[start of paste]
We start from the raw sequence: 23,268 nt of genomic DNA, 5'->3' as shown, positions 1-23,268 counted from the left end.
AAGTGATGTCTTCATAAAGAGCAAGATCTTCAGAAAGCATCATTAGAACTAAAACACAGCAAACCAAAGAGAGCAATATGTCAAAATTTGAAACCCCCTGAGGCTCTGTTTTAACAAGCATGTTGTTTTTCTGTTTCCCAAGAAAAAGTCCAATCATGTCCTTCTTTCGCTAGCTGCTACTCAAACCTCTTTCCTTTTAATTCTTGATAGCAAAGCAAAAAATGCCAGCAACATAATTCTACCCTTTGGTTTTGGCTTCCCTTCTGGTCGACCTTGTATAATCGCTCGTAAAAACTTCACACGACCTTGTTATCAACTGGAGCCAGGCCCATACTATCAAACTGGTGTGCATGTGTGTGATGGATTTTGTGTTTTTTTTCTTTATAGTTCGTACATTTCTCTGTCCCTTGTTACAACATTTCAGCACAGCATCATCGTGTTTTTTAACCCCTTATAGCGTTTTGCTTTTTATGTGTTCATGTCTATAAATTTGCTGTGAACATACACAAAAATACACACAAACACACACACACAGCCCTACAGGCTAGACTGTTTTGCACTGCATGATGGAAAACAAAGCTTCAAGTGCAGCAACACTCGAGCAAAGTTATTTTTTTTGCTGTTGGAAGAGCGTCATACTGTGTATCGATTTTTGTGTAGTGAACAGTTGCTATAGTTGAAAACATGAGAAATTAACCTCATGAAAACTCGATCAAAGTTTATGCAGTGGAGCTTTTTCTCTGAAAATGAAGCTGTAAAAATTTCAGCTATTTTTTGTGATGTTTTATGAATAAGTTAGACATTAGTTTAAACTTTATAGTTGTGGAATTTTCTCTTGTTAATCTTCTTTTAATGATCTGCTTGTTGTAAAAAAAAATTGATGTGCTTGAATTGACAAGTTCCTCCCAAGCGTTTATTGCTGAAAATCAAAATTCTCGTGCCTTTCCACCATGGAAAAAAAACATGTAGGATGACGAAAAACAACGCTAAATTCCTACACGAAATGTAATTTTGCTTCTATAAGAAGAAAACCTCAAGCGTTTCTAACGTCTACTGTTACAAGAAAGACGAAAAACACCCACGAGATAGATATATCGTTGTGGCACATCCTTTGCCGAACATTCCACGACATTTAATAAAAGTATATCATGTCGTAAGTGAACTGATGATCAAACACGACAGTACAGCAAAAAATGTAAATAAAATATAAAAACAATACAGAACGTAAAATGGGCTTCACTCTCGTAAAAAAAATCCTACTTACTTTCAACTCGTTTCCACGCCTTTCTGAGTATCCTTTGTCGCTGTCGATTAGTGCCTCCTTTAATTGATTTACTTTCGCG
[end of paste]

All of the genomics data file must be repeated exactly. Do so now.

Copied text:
We start from the raw sequence: 23,268 nt of genomic DNA, 5'->3' as shown, positions 1-23,268 counted from the left end.
AAGTGATGTCTTCATAAAGAGCAAGATCTTCAGAAAGCATCATTAGAACTAAAACACAGCAAACCAAAGAGAGCAATATGTCAAAATTTGAAACCCCCTGAGGCTCTGTTTTAACAAGCATGTTGTTTTTCTGTTTCCCAAGAAAAAGTCCAATCATGTCCTTCTTTCGCTAGCTGCTACTCAAACCTCTTTCCTTTTAATTCTTGATAGCAAAGCAAAAAATGCCAGCAACATAATTCTACCCTTTGGTTTTGGCTTCCCTTCTGGTCGACCTTGTATAATCGCTCGTAAAAACTTCACACGACCTTGTTATCAACTGGAGCCAGGCCCATACTATCAAACTGGTGTGCATGTGTGTGATGGATTTTGTGTTTTTTTTCTTTATAGTTCGTACATTTCTCTGTCCCTTGTTACAACATTTCAGCACAGCATCATCGTGTTTTTTAACCCCTTATAGCGTTTTGCTTTTTATGTGTTCATGTCTATAAATTTGCTGTGAACATACACAAAAATACACACAAACACACACACACAGCCCTACAGGCTAGACTGTTTTGCACTGCATGATGGAAAACAAAGCTTCAAGTGCAGCAACACTCGAGCAAAGTTATTTTTTTTGCTGTTGGAAGAGCGTCATACTGTGTATCGATTTTTGTGTAGTGAACAGTTGCTATAGTTGAAAACATGAGAAATTAACCTCATGAAAACTCGATCAAAGTTTATGCAGTGGAGCTTTTTCTCTGAAAATGAAGCTGTAAAAATTTCAGCTATTTTTTGTGATGTTTTATGAATAAGTTAGACATTAGTTTAAACTTTATAGTTGTGGAATTTTCTCTTGTTAATCTTCTTTTAATGATCTGCTTGTTGTAAAAAAAAATTGATGTGCTTGAATTGACAAGTTCCTCCCAAGCGTTTATTGCTGAAAATCAAAATTCTCGTGCCTTTCCACCATGGAAAAAAAACATGTAGGATGACGAAAAACAACGCTAAATTCCTACACGAAATGTAATTTTGCTTCTATAAGAAGAAAACCTCAAGCGTTTCTAACGTCTACTGTTACAAGAAAGACGAAAAACACCCACGAGATAGATATATCGTTGTGGCACATCCTTTGCCGAACATTCCACGACATTTAATAAAAGTATATCATGTCGTAAGTGAACTGATGATCAAACACGACAGTACAGCAAAAAATGTAAATAAAATATAAAAACAATACAGAACGTAAAATGGGCTTCACTCTCGTAAAAAAAATCCTACTTACTTTCAACTCGTTTCCACGCCTTTCTGAGTATCCTTTGTCGCTGTCGATTAGTGCCTCCTTTAATTGATTTACTTTCGCG